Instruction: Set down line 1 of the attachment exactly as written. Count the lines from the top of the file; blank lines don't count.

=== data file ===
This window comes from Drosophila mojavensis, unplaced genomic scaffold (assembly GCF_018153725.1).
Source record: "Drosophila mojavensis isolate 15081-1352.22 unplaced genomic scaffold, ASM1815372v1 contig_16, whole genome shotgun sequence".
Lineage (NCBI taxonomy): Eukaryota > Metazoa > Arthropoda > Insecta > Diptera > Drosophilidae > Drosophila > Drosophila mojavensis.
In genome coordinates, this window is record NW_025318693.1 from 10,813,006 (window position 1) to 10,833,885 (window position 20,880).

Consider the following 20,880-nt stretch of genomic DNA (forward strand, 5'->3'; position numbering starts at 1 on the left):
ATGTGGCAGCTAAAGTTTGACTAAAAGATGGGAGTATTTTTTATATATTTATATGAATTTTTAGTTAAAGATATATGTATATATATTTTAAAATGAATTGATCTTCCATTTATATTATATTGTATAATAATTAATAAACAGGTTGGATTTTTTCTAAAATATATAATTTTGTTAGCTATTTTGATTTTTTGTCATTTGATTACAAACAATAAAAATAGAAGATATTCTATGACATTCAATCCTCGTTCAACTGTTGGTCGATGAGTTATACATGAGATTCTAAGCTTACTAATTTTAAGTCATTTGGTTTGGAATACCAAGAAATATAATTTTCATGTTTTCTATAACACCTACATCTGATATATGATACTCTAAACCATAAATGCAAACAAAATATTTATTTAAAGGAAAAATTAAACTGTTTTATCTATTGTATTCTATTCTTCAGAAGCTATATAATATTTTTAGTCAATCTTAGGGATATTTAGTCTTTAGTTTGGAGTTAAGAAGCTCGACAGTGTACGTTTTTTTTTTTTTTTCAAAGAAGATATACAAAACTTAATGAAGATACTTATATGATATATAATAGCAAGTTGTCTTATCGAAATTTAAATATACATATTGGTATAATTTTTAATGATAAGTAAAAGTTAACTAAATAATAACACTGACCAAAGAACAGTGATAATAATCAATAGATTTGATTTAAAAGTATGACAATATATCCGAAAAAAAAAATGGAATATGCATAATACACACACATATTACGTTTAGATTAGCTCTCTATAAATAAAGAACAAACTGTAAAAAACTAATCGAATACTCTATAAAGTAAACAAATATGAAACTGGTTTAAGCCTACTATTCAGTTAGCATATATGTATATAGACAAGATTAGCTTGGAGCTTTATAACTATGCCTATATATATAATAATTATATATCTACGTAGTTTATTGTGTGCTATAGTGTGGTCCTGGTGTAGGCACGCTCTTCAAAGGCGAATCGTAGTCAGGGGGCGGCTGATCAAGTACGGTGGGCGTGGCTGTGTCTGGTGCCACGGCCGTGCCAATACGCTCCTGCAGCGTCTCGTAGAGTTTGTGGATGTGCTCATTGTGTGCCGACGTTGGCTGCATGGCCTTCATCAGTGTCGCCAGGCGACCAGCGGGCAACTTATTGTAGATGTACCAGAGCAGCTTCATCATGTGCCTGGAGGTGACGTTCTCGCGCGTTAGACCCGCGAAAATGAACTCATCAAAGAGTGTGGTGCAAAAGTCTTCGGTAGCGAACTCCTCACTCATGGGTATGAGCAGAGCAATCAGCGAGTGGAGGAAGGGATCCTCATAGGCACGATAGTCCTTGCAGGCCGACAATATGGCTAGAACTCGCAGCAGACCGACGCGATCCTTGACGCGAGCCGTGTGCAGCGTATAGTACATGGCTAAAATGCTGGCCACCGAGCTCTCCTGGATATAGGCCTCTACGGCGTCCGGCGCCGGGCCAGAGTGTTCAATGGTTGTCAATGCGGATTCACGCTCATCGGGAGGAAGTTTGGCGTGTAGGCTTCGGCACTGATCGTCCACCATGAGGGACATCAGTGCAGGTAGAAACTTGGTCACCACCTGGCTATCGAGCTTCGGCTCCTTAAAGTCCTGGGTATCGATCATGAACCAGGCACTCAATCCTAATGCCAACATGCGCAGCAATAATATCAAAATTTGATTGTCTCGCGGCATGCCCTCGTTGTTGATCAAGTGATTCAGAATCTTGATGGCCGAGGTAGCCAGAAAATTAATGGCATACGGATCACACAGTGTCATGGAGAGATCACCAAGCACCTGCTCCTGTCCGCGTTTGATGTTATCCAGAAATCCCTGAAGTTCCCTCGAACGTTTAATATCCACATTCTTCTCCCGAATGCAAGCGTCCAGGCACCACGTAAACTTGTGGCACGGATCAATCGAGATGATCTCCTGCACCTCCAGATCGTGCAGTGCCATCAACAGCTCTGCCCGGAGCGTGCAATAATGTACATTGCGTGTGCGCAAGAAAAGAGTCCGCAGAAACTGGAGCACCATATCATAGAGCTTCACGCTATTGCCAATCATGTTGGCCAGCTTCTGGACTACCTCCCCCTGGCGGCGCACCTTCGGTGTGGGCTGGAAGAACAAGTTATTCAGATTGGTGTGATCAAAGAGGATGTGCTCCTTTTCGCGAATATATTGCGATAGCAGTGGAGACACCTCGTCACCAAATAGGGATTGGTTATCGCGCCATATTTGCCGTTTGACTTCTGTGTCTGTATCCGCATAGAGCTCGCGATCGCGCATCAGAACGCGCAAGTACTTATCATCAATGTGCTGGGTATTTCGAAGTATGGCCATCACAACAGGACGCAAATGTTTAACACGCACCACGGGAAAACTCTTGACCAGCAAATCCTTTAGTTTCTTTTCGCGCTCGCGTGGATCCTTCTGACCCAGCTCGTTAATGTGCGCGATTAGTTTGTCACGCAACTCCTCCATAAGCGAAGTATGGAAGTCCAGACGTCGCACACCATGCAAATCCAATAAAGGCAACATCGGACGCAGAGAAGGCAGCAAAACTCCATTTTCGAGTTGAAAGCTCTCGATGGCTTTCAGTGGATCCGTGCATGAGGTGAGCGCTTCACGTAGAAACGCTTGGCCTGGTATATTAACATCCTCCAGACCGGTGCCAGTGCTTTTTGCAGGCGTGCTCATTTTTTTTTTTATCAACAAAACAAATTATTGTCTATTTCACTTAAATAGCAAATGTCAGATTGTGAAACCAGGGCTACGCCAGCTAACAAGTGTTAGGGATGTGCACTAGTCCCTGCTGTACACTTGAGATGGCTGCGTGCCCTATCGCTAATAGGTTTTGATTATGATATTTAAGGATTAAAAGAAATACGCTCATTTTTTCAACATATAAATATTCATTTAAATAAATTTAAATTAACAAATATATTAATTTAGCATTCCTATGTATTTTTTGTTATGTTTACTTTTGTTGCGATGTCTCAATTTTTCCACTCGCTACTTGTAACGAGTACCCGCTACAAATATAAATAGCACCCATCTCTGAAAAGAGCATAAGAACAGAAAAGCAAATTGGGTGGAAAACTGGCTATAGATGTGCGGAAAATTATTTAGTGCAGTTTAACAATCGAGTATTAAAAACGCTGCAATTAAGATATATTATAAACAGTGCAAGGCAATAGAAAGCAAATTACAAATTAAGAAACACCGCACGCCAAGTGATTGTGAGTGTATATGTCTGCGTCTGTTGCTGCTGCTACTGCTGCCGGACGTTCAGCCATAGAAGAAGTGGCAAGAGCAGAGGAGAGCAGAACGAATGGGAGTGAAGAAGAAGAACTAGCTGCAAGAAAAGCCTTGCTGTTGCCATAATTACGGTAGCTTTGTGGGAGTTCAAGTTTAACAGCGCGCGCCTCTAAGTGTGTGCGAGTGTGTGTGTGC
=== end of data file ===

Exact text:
This window comes from Drosophila mojavensis, unplaced genomic scaffold (assembly GCF_018153725.1).